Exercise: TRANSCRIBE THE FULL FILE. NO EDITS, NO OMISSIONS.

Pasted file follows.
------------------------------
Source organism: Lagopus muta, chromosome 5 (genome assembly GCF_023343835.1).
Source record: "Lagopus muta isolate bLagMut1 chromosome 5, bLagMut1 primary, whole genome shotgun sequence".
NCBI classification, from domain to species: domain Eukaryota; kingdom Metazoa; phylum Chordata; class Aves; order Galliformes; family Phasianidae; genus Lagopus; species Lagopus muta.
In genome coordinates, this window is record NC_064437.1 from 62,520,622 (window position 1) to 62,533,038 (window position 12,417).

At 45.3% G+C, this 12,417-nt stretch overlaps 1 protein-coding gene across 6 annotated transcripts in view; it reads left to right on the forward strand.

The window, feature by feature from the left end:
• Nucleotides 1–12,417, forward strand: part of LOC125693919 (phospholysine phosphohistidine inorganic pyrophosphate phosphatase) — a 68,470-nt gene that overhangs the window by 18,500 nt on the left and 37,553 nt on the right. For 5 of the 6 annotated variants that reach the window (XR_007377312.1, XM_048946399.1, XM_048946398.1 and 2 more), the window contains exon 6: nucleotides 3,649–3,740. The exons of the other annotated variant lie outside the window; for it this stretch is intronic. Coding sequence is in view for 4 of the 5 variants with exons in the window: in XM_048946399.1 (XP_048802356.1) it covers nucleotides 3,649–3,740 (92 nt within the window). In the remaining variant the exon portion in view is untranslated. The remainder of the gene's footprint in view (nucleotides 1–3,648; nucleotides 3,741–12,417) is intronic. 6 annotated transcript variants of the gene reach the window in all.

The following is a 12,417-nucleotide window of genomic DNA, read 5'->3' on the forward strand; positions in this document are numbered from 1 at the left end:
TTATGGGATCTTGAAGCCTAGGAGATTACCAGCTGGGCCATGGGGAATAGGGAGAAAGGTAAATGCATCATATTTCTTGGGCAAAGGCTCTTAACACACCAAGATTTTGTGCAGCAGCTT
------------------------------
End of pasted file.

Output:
Source organism: Lagopus muta, chromosome 5 (genome assembly GCF_023343835.1).
Source record: "Lagopus muta isolate bLagMut1 chromosome 5, bLagMut1 primary, whole genome shotgun sequence".
NCBI classification, from domain to species: domain Eukaryota; kingdom Metazoa; phylum Chordata; class Aves; order Galliformes; family Phasianidae; genus Lagopus; species Lagopus muta.
In genome coordinates, this window is record NC_064437.1 from 62,520,622 (window position 1) to 62,533,038 (window position 12,417).

At 45.3% G+C, this 12,417-nt stretch overlaps 1 protein-coding gene across 6 annotated transcripts in view; it reads left to right on the forward strand.

The window, feature by feature from the left end:
• Nucleotides 1–12,417, forward strand: part of LOC125693919 (phospholysine phosphohistidine inorganic pyrophosphate phosphatase) — a 68,470-nt gene that overhangs the window by 18,500 nt on the left and 37,553 nt on the right. For 5 of the 6 annotated variants that reach the window (XR_007377312.1, XM_048946399.1, XM_048946398.1 and 2 more), the window contains exon 6: nucleotides 3,649–3,740. The exons of the other annotated variant lie outside the window; for it this stretch is intronic. Coding sequence is in view for 4 of the 5 variants with exons in the window: in XM_048946399.1 (XP_048802356.1) it covers nucleotides 3,649–3,740 (92 nt within the window). In the remaining variant the exon portion in view is untranslated. The remainder of the gene's footprint in view (nucleotides 1–3,648; nucleotides 3,741–12,417) is intronic. 6 annotated transcript variants of the gene reach the window in all.

The following is a 12,417-nucleotide window of genomic DNA, read 5'->3' on the forward strand; positions in this document are numbered from 1 at the left end:
TTATGGGATCTTGAAGCCTAGGAGATTACCAGCTGGGCCATGGGGAATAGGGAGAAAGGTAAATGCATCATATTTCTTGGGCAAAGGCTCTTAACACACCAAGATTTTGTGCAGCAGCTT